By signing the agreement with Iran, the P5 + 1 nations missed a unique opportunity to topple the regime of Iranian President Hassan Rouhani and restore peace and stability to the region, Struan Stevenson says of the Iran nuclear deal. File Photo by Monika Graff/UPI | License Photo
It is exactly one year since the nuclear deal was signed with Iran.
The ink had barely dried on the agreement on July 14, 2015, before it was being trumpeted as President Barack Obama's big foreign policy breakthrough, guaranteed to be the highlight of his rather lackluster presidency. But the deal was deeply flawed. Obama's spin-doctors mounted an impressive and sophisticated campaign to persuade the world that his administration had struck a groundbreaking pact with the so-called 'moderate' Iranian President Hassan Rouhani.
We now know that Rouhani is far from moderate. More than 2,500 people have been executed during the three years he has been in office. Under his leadership Iran has the highest per capita rate of executions of any country in the world.
The smiling Rouhani justifies such barbarity by saying that the death penalty is God's judgment on offenders. Nevertheless juveniles and women are regularly hanged, often in public and medieval punishments such as amputations, eye gouging, lashing and stoning to death are commonplace.
While Rouhani smiles, waves of mass judicial killings are ruthlessly carried out, designed to create an atmosphere of fear in a population increasingly dismayed at rising food and fuel costs, while their corrupt and fundamentalist rulers pour billions into brutal foreign wars. There have been repeated bread riots and mass demonstrations by schoolteachers and others, which have caused panic amongst the ruling mullahs, leading to further savage crackdowns. But none of this seems to attract any criticism from the West. There was not a single mention of human rights during the protracted nuclear talks.
Obama convinced the world that he had struck a good deal with the "trustworthy and moderate" Rouhani. In fact the opposite is true. It was a terrible deal, which far from curtailing Iran's expansionist agenda has significantly strengthened its position in the Middle East.
Iran's efforts to build a nuclear weapon have only been slowed down. Under the terms of the deal, inspectors from the International Atomic Energy Agency are only permitted to visit Iran's declared nuclear sites. Military bases are off limits and yet according to Western Intelligence, almost all of the nuclear activity is taking place on these military sites.
In addition, important aspects of the deal, such as restrictions on uranium enrichment and the production of heavy water, end after 10, 15 and 20 years.
The deal was also horribly one-sided, lifting sanctions and releasing more than $150 billion in frozen assets. These unfrozen assets do not include the hundreds of billions of dollars that Iran will now earn due to the ending of economic sanctions. This is a windfall for a regime whose biggest export is terror; a regime which funds Hezbollah in Lebanon, President Bashar al-Assad in Syria, the Houthi rebels in Yemen and the brutal Shiite militias in Iraq. Even John Kerry has admitted that some of these newfound resources may go toward funding Iran's proxy wars in the region.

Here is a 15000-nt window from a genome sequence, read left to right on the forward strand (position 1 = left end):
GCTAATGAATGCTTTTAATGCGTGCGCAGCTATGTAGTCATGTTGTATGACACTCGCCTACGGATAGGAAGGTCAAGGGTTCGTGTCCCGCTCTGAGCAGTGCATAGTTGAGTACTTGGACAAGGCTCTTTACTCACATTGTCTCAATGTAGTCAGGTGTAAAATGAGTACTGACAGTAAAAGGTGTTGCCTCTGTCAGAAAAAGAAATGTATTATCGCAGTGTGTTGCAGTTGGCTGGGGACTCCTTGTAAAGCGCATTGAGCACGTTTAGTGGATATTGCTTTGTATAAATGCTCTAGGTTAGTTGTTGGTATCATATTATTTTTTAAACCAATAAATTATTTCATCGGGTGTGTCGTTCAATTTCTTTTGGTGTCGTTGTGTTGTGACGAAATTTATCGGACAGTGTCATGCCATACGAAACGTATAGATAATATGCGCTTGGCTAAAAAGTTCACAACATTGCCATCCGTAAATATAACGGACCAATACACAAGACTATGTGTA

Also, under the deal the U.N. arms embargo ends in five years and ballistic missile restrictions are lifted in eight years, allowing the regime to upgrade its conventional weapons through imports from foreign suppliers and enabling it to arm its foreign allies and proxies.
The impact of sanctions on Iran, coupled with the recent collapse in oil revenues, had crippled the theocratic regime. Welfare handouts were being savagely cut, food prices were rising continually; the black market was burgeoning. The regime was teetering on the brink of collapse and the nuclear pact threw them a vital lifeline. Obama's desperate bid to secure a legacy agreement closed his eyes to all the danger signs. By signing the agreement with Iran, the P5 + 1 nations missed a unique opportunity to topple a rogue regime and restore peace and stability to the region.
Instead of demanding an end to medieval torture, executions, the abuse of women and the export of terrorism, America and Europe were jumping at the chance to do business with the fascist theocratic regime. Already Boeing has signed a $25 billion deal to supply Iran with 100 aircraft. Money clearly trumps human rights.
By investing on Iran, the West is committing a dual mistake. It will boost a terrorist regime eager to export terrorism and fundamentalism, while no prospect for financial benefits exists.
The economy remains in the hands of the Revolutionary Guards. Every major company trading with Iran risks having its money funneled to the regional wars and could face fines and punishments by the U.S. treasury.
One year on from the signing of the nuclear deal there is no cause for celebration. Although the deal may have postponed Iran's ability to produce a nuclear bomb, the world is not a safer place.
Iranian expansionism continues apace and the 80 million Iranian citizens who believed the ending of sanctions would offer a glimmer of hope for a better future have had their hopes sorely dashed. July 14 is perhaps not a very happy birthday!
Struan Stevenson is president of the European Iraqi Freedom Association and served in the European Parliament from 1999 to 2014, where he was president of the delegation for relations with Iraq from 2009 to 2014.